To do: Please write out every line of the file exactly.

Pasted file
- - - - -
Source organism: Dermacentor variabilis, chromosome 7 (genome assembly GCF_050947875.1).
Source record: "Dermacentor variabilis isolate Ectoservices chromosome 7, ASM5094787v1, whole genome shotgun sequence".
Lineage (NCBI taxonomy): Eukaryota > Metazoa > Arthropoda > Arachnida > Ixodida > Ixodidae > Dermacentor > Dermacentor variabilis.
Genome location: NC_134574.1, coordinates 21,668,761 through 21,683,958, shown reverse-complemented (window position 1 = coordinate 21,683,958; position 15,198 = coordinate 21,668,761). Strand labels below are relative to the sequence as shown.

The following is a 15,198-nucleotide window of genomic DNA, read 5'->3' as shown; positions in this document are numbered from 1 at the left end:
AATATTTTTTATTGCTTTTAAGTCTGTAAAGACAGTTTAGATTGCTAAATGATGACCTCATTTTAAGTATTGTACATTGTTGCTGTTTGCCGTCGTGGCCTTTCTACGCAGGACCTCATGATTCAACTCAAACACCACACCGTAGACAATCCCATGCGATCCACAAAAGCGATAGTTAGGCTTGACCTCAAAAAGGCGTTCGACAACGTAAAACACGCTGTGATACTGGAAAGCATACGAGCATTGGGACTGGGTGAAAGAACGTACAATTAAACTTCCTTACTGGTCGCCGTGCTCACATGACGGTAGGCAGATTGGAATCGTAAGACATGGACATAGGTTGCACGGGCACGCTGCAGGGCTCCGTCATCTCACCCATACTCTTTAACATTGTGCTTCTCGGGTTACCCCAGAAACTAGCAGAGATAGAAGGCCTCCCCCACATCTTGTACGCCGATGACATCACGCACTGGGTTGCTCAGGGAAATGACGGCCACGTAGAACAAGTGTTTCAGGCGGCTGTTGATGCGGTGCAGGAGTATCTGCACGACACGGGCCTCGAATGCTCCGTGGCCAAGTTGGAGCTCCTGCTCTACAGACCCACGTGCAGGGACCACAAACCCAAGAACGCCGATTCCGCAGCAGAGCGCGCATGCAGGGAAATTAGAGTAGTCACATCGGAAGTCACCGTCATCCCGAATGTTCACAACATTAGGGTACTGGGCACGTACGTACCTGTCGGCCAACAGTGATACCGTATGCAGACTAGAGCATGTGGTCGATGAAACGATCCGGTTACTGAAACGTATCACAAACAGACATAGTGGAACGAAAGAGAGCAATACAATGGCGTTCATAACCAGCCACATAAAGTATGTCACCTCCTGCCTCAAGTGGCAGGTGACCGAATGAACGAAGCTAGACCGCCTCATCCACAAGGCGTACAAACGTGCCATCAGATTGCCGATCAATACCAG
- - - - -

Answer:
Source organism: Dermacentor variabilis, chromosome 7 (genome assembly GCF_050947875.1).
Source record: "Dermacentor variabilis isolate Ectoservices chromosome 7, ASM5094787v1, whole genome shotgun sequence".
Lineage (NCBI taxonomy): Eukaryota > Metazoa > Arthropoda > Arachnida > Ixodida > Ixodidae > Dermacentor > Dermacentor variabilis.
Genome location: NC_134574.1, coordinates 21,668,761 through 21,683,958, shown reverse-complemented (window position 1 = coordinate 21,683,958; position 15,198 = coordinate 21,668,761). Strand labels below are relative to the sequence as shown.

The following is a 15,198-nucleotide window of genomic DNA, read 5'->3' as shown; positions in this document are numbered from 1 at the left end:
AATATTTTTTATTGCTTTTAAGTCTGTAAAGACAGTTTAGATTGCTAAATGATGACCTCATTTTAAGTATTGTACATTGTTGCTGTTTGCCGTCGTGGCCTTTCTACGCAGGACCTCATGATTCAACTCAAACACCACACCGTAGACAATCCCATGCGATCCACAAAAGCGATAGTTAGGCTTGACCTCAAAAAGGCGTTCGACAACGTAAAACACGCTGTGATACTGGAAAGCATACGAGCATTGGGACTGGGTGAAAGAACGTACAATTAAACTTCCTTACTGGTCGCCGTGCTCACATGACGGTAGGCAGATTGGAATCGTAAGACATGGACATAGGTTGCACGGGCACGCTGCAGGGCTCCGTCATCTCACCCATACTCTTTAACATTGTGCTTCTCGGGTTACCCCAGAAACTAGCAGAGATAGAAGGCCTCCCCCACATCTTGTACGCCGATGACATCACGCACTGGGTTGCTCAGGGAAATGACGGCCACGTAGAACAAGTGTTTCAGGCGGCTGTTGATGCGGTGCAGGAGTATCTGCACGACACGGGCCTCGAATGCTCCGTGGCCAAGTTGGAGCTCCTGCTCTACAGACCCACGTGCAGGGACCACAAACCCAAGAACGCCGATTCCGCAGCAGAGCGCGCATGCAGGGAAATTAGAGTAGTCACATCGGAAGTCACCGTCATCCCGAATGTTCACAACATTAGGGTACTGGGCACGTACGTACCTGTCGGCCAACAGTGATACCGTATGCAGACTAGAGCATGTGGTCGATGAAACGATCCGGTTACTGAAACGTATCACAAACAGACATAGTGGAACGAAAGAGAGCAATACAATGGCGTTCATAACCAGCCACATAAAGTATGTCACCTCCTGCCTCAAGTGGCAGGTGACCGAATGAACGAAGCTAGACCGCCTCATCCACAAGGCGTACAAACGTGCCATCAGATTGCCGATCAATACCAG